As the rain and hail begins, Fuentes uses some beautiful imagery which aligns with the overall theme of mother nature. Some examples of imagery are: “the field of ripe corn with its flowers, draped in a curtain of rain.” and the hailstones resembling “new silver coins” or “frozen pearls.”- the latter of which is also a metaphor. Further, when the rain begins, he tells his wife ‘‘These aren’t raindrops falling from the sky, they are new coins. The big drops are ten cent pieces and the little ones are fives.’’ Here, the rain symbolizes money. With the rainwater, the plants will be nourished and the cornfield will grow well, which in turn will give the family a huge profit. The bigger the water drops are, the more it will aid the crops, hence the bigger drops represent more money. When the hail starts, Lencho describes it as “new silver coins”– once again, this aspect of nature symbolizes money, but in a contradictory way from the rain drops. While the rain represented good fortune and promise of monetary return, the hailstones represent misfortune and loss, as they will destroy the cornfields. This great dependency on a powerful and unpredictable force like nature for their livelihood is a difficult reality of farmers which Fuentes has subtly portrayed.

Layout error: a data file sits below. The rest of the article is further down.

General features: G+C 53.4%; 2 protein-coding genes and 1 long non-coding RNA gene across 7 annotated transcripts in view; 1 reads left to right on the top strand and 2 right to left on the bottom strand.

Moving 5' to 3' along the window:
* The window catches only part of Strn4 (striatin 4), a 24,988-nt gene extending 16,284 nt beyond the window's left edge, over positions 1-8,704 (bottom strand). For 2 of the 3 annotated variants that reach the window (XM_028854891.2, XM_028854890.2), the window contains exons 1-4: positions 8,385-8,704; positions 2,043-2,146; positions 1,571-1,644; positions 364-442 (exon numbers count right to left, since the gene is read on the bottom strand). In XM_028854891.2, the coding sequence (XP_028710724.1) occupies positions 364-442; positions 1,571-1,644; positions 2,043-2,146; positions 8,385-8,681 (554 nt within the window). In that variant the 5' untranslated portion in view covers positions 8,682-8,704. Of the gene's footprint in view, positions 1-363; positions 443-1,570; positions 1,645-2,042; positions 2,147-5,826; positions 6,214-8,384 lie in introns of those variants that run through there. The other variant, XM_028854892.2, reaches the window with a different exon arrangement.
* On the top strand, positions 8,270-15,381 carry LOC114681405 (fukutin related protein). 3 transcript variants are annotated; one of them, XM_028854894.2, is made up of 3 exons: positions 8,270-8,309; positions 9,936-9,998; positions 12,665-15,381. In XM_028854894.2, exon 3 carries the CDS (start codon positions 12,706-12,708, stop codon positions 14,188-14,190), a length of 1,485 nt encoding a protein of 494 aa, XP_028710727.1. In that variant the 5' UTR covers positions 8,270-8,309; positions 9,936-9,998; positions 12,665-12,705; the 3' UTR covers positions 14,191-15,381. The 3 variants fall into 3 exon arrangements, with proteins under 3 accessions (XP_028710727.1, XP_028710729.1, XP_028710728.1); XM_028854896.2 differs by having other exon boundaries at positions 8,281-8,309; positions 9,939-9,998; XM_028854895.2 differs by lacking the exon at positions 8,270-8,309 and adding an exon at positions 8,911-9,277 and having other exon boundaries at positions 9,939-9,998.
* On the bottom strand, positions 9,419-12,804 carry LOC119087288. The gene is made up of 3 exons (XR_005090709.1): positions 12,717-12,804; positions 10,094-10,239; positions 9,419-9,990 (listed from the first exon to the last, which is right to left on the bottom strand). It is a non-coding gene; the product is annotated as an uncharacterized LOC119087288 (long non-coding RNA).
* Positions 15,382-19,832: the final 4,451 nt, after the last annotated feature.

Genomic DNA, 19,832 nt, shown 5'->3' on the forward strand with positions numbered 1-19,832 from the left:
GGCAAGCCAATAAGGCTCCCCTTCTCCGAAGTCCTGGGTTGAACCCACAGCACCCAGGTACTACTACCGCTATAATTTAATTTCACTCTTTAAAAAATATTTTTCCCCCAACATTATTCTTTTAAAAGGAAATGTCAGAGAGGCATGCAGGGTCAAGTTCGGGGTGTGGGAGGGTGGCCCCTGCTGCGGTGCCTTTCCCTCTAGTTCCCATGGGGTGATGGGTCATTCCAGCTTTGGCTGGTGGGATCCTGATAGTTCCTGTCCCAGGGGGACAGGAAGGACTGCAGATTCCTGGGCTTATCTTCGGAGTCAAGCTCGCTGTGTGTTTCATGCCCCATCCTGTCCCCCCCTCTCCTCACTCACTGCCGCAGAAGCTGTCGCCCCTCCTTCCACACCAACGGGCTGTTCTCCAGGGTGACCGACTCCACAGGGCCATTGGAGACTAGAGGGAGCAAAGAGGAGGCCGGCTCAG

Despite this terrible loss and sorrow the family faced- along with the possibility of starving for a year- they did not give up complete hope because of their faith in God, which is one of the overarching themes of the story. “But in the hearts of all who lived in that solitary house in the middle of the valley, there was a single hope: help from God.” His faith was so strong that he believed God would receive his letter and send him money. Interestingly, in a way, he may have been right. While God may not directly appear and respond with the 100 pesos, it is a mysterious way of the universe which leads to the postmasters gathering money for Lencho. Therefore, it was an indirect facilitation. Another element of this theme is the postmasters’ reactions- “What faith! I wish I had the faith of the man who wrote this letter.” Though they laugh at the situation as a whole, they cannot help but admire Lencho’s faith- the reason they open the envelope in the first place is because they want to attempt writing a response, so as not to shake Lencho’s trust in God.